Students get real with marine science in school workbooks

11 March 2020

Queensland’s marine science students are now accessing the latest in long-term monitoring information on the health of the Great Barrier Reef.

The Australian Institute of Marine Science’s (AIMS) long-term monitoring graphs have been included in a student workbook, giving Year 12 students accurate information to interpret, with reference to regional trends, how coral cover has changed on reefs over time.  

Three students studying from marine science workbook
Marine science students from Tagai State College,
Thursday Island study AIMS long term reef monitoring data

AIMS’ Long Term Monitoring Program leader Dr Mike Emslie said the Institute’s researchers had explored marine life in the World Heritage Area for nearly 50 years, and held 37 years of ongoing annual monitoring data, detailing the Reef’s health.

“It is great to see students getting access to the actual data which our experts collect and analyse, and which reefs managers use to understand what is happening in the marine park,” Dr Emslie said. 

Marine science teacher and author of the 160-page Year 12 Marine Science student workbook, Gail Riches, said the graphs demonstrated the value of actual data to interpret trends and identify changes to the reef over time.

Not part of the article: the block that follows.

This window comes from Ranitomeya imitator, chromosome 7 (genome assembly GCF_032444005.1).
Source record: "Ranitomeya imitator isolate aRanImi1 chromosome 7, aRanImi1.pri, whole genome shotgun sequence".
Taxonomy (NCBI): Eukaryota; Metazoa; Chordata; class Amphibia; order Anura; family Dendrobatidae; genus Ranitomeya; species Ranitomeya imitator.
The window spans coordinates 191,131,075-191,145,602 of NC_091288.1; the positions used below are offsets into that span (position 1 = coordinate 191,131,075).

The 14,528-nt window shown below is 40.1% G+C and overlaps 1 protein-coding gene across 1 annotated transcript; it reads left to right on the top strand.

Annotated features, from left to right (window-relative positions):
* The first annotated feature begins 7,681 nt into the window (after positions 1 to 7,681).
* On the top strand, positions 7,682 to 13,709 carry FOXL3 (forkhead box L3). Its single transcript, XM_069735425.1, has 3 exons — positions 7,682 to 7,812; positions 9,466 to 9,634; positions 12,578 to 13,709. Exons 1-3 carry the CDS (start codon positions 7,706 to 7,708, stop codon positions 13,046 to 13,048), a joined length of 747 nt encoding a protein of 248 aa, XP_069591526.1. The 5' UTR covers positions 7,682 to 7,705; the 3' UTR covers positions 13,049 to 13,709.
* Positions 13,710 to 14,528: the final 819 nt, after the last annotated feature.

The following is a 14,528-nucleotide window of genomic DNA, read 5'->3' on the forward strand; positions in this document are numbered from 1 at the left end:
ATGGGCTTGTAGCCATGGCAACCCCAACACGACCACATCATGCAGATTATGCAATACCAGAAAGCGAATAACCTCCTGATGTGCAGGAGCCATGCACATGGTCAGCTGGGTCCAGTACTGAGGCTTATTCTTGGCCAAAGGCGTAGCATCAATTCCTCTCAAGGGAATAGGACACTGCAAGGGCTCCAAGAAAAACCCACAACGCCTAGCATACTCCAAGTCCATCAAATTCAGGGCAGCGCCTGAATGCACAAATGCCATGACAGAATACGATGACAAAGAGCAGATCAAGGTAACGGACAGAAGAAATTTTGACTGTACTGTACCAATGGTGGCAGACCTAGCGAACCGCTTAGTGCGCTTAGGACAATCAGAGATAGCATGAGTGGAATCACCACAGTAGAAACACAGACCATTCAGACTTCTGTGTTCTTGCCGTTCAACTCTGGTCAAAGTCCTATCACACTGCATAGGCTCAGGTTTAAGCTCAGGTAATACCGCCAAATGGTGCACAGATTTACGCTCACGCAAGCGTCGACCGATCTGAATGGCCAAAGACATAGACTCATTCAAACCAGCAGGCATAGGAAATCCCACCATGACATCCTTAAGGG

“I felt it was important for Marine Science students to be made aware of the wonderful work the Australian Institute of Marine Science has been doing for the reef over many years, and what a valuable resource it is,” Ms Riches said.

“The workbook uses actual working science to inform students of the health of the reef and these graphs demonstrate to students how a rigid methodology can be used to obtain reliable and valid results.

“The graphs are readily available and easy to access for students to find and use for their assignments. It felt like a no-brainer.”

AIMS scientist conducting survey over coral reef
An AIMS scientist surveys a coral reef on the Great Barrier Reef

The student workbook will teach the new syllabus to Queensland’s state and private school students, as part of the new Australian Tertiary Admission Score (ATAR) system, which has replaced the OP (overall position) system.

Subjects covered include information about coral bleaching, ocean acidification, reef resilience and recovery, fisheries and aquaculture, and concepts such as tipping points, connectivity, the biological pump and the carbonate buffering system. 

Ms Riches said about 1000 year 12 students would access the workbook as part of their studies this year across Queensland, from the Torres Strait to the Gold Coast.

Learn more about AIMS’ latest reef monitoring surveys.

Feature image: Marine science students from Clontarf Beach State High School, Brisbane work from the Year 12 Marine Science student workbook.